I’m sorry the second part of this blog series took so long to come.
As you all know, I’m a Mess™—and not the cute kind. I’m sure ya’ll don’t want to hear the same old lousy excuses, so let’s just get right into the post—because I’m so excited to unveil Caitlin Reads #2!! This time the theme is Book Bloggers’ Book Recommendations.
As I’m sure you know, recommendations and bookish lists are quite popular on the blogosphere. So I selected four books from four different book bloggers’ recommendation lists to read for this post. The aim of this Caitlin Reads will be to answer the question, “Can we trust book bloggers’ recommendations?“.
In case you missed it, Caitlin Reads is a feature I started in the beginning of 2020. For every post, I read a couple of books that fit a certain theme. I give updates as I’m reading the books, and also include pictures from my real life in order to give the post more of a “reading vlog” feel.
Book #1: Scythe by Neal Shusterman, recommended by Caro @ Book Cheshire Cat
The first book recommendation I’m reading is from Caro @ Bookcheshirecat, one of the most wonderful human beings ever. Somehow, she manages to stay on top of blogging and reading despite being busy??? How?? Anyways, go follow her if you haven’t yet. (And buddy read a book with her, because she’s an amazing buddy reader. 😉)
For Black History Month in February (when I sadly wasn’t able to read any books by Black authors even though I really wanted to 😞), Caro shared with us Books by Black Authors 📚 #BlackHistoryMonth. And thanks to that list, I now know that Neal Shusterman is Black?? I don’t know how I never knew, but I’m super grateful to know now. Alongside his other books, she recommended Scythe, which I’ve seen a lot of hype for!
My history with this book is complicated. I’ve removed and added it to my TBR countless times. I’ve heard that it has insta-love, which is my mortal enemy, so that and some negative reviews have made me unsure if I’m gonna love it. However, I’ve only heard good things about the Arc of the Scythe series lately, so I think it’s about time I started it.
16%– I’m repeating what everyone who’s read this series says about it, but the world is so cool!!! I mean, how awesome is the concept of a future where humans have conquered death?? It’s such an interesting topic to explore, but I cannot begin to fathom the amount of brain cells you need in order to come up with a world like this, so Neal Shusterman already has my respect. I love how this world is a utopia in every sense of the word, yet the narrative is always subtly asking you whether it’s truly perfect or not.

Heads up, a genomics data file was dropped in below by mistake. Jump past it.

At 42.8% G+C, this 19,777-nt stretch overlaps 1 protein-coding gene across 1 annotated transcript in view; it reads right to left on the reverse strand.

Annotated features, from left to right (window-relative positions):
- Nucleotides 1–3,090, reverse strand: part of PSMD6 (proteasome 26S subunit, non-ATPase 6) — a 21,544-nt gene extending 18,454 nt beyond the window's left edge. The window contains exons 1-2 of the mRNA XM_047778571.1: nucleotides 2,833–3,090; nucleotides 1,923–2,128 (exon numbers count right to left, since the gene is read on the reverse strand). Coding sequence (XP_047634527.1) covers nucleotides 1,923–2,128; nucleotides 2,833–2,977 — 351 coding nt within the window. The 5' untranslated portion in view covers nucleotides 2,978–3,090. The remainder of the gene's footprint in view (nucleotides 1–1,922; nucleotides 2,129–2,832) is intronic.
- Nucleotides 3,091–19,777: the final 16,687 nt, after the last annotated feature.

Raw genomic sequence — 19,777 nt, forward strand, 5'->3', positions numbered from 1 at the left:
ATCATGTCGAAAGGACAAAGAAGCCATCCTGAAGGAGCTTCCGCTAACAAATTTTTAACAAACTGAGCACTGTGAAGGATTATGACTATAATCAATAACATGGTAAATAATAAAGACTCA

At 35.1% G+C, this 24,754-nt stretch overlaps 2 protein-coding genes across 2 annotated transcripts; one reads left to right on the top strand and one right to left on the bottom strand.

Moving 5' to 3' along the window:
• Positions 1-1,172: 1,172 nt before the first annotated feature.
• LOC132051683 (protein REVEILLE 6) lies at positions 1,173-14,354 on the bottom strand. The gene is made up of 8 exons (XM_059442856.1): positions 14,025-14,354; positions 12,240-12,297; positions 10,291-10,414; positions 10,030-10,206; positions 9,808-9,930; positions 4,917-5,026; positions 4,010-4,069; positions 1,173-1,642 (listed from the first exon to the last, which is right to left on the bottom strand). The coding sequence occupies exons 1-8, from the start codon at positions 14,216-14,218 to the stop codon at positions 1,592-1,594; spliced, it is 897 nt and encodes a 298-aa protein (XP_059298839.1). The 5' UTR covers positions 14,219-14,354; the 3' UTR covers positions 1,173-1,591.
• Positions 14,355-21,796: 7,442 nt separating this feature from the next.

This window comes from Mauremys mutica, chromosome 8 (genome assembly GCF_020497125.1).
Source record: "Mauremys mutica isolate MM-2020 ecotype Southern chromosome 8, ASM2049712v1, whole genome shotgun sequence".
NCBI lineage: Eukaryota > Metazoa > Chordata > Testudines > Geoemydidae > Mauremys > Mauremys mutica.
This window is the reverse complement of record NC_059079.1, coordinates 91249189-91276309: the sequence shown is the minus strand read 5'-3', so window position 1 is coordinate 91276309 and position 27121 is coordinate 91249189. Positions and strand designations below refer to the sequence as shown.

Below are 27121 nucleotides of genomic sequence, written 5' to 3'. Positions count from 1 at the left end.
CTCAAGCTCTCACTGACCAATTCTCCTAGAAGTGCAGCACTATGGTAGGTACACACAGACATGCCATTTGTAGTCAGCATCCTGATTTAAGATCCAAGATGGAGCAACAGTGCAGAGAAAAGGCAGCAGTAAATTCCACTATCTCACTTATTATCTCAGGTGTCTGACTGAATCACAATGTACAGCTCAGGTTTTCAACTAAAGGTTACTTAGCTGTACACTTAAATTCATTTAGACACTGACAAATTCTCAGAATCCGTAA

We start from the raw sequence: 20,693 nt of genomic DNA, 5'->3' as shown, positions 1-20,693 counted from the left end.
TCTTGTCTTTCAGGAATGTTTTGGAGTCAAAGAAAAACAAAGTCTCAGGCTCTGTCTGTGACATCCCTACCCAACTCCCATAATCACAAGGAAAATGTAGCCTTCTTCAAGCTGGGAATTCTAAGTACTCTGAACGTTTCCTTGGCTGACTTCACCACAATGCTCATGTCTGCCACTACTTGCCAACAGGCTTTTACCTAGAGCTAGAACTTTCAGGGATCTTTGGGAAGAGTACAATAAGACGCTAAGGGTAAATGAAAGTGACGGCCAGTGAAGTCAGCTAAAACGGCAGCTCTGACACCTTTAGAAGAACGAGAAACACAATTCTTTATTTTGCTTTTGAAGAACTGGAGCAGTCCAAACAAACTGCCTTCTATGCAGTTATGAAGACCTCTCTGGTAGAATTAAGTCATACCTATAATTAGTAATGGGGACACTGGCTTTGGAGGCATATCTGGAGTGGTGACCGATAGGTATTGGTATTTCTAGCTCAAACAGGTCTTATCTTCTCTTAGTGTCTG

I also love the writing style! And I’m very excited to learn more about the main characters! Right now, my favorite is Citra because she’s so feisty. But Rowan’s likable too—he’s coming off as a bit of a cinnamon roll.
37%– Not to keep throwing the word interesting around, but the scythes are so interesting! In a world without death, people called scythes are tasked to kill people in order to control population growth. The Scythedom is seemingly perfect and unbiased in the way it gleans (kills) people, yet there is still some corruption in the Scythedom. Some scythes even take pleasure in gleaning.
Citra and Rowan are taken on as apprentices by a single scythe, but only one of them will become a scythe at the end of their apprenticeship.
Sadly, I don’t find myself caring for either of them. I’m much more invested in this book’s worldbuilding, which, for me, is its strongest point. But right now I find myself more interested in Rowan than Citra. I find the way he views becoming a scythe more fascinating.
38%– Citra and Rowan kissed already?? They literally have zero chemistry!! I didn’t expect the insta-love to be this bad.
41%– The story just took an exciting turn, and I’m eager to see where it goes from here. Though I’ve already been spoiled for something regarding this plot point lmao.
I rated Scythe 3 stars, which makes me sad because it could’ve easily been a 4 or 5-star read. The romance was the definition of underdeveloped. And though Citra and Rowan were fleshed out characters, I failed to truly care for them.